One of the consequences of al-Maliki’s perception of the new power relations in Iraq is that he is even less inclined than before to make accommodations with former Sunni insurgents now on the U.S. payroll in the militias called “Sons of Iraq.”
Kahl said in the briefing that, of the 103,000 Sunnis belonging to those militias, the Iraqi government had promised to take into the security forces only about 16,000. But in fact, it has approved only 600 applicants thus far, according to Kahl, and most of those have turned out to be Shi’a rather than Sunni militiamen.
“There’s even some evidence that [al-Maliki] wants to start a fight with the Sons of Iraq,” said Kahl. “Al-Maliki doesn’t believe he has to accommodate these people. He will only do it if we twist his arm to the breaking point.”
Kahl said al-Maliki has made a series of moves that have consolidated his personal power position within the state apparatus as well as in relation to various armed groups in the country. He has put intelligence agencies directly under his control and has set up major military operation centers around the country which report directly to the prime minister’s office.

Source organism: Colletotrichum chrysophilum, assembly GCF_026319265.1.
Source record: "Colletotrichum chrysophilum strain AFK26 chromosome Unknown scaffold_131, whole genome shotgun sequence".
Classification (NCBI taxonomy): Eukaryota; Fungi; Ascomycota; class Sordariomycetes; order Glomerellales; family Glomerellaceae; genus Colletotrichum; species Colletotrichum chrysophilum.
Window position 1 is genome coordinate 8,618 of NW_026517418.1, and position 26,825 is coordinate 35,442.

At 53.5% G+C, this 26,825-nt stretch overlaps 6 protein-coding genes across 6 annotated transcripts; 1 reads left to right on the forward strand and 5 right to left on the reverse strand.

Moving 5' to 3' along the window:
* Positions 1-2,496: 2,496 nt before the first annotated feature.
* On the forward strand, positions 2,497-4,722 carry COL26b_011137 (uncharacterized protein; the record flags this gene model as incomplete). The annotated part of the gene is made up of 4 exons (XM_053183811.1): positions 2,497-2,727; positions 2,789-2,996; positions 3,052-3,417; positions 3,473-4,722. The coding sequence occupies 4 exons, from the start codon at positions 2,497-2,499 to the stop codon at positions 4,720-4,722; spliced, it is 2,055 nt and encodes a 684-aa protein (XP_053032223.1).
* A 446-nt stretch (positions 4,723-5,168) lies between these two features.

Even more important, however, Al-Maliki’s power position has also been bolstered by the decisions by nationalist Shi’a leader Moqtada al-Sadr not to launch a concerted military resistance to U.S. and Iraqi government campaigns to weaken his Mahdi Army in 2007 and then to give up his political-military power positions in Basra, Sadr City and Amarah in 2008 without having been militarily defeated.
Petraeus and the U.S. military command in Iraq have asserted that al-Sadr’s decisions reflected the fact that the Mahdi Army had been weakened by U.S. military pressures. However, the broader set of developments over the past year suggests that the primary reason for Sadr’s willingness to give up military resistance was a strategic understanding with Iran to shift to political and diplomatic resistance to the U.S. military presence.